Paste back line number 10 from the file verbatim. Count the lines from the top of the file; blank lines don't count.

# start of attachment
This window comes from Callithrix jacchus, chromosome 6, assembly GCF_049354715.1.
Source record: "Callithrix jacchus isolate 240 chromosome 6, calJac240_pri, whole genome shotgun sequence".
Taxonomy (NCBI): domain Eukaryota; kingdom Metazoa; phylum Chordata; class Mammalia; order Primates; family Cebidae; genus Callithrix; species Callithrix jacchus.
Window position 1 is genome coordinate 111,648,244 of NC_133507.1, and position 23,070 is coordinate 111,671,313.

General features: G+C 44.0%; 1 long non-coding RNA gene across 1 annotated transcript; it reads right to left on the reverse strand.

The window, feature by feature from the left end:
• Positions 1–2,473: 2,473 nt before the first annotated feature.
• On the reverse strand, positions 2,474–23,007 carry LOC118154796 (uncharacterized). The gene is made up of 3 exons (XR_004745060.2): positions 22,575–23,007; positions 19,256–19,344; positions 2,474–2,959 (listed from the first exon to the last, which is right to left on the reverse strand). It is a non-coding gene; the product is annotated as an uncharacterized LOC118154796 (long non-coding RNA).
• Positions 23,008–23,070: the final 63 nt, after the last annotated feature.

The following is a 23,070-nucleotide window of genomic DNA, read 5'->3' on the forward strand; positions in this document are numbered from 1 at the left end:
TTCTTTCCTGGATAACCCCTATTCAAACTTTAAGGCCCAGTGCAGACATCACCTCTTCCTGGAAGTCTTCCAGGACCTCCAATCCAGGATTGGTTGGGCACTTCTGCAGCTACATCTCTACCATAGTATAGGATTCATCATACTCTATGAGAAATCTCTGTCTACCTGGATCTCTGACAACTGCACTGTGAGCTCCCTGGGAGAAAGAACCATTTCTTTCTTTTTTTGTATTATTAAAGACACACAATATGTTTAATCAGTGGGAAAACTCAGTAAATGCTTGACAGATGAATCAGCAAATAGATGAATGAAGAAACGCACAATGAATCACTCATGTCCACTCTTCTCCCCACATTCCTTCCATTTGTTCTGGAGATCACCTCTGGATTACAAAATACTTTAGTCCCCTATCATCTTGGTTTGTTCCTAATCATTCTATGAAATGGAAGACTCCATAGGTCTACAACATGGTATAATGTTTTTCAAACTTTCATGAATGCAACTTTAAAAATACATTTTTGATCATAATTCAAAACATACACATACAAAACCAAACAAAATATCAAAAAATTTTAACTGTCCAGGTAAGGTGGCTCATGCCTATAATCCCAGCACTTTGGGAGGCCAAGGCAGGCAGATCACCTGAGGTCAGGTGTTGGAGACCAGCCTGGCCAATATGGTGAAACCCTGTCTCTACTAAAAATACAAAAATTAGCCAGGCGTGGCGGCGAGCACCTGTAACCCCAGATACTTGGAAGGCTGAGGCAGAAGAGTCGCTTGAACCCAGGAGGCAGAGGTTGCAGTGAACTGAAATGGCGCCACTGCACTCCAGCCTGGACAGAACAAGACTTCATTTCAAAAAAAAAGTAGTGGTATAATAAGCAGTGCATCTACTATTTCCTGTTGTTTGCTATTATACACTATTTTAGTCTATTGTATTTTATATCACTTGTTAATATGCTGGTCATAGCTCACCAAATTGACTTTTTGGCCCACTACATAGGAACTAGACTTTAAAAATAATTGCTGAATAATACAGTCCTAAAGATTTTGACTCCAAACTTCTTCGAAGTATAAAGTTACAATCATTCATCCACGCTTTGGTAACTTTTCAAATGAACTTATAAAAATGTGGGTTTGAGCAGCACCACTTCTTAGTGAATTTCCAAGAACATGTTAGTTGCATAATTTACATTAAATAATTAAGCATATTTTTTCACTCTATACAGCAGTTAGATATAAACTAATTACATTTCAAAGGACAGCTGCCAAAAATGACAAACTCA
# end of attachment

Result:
The following is a 23,070-nucleotide window of genomic DNA, read 5'->3' on the forward strand; positions in this document are numbered from 1 at the left end: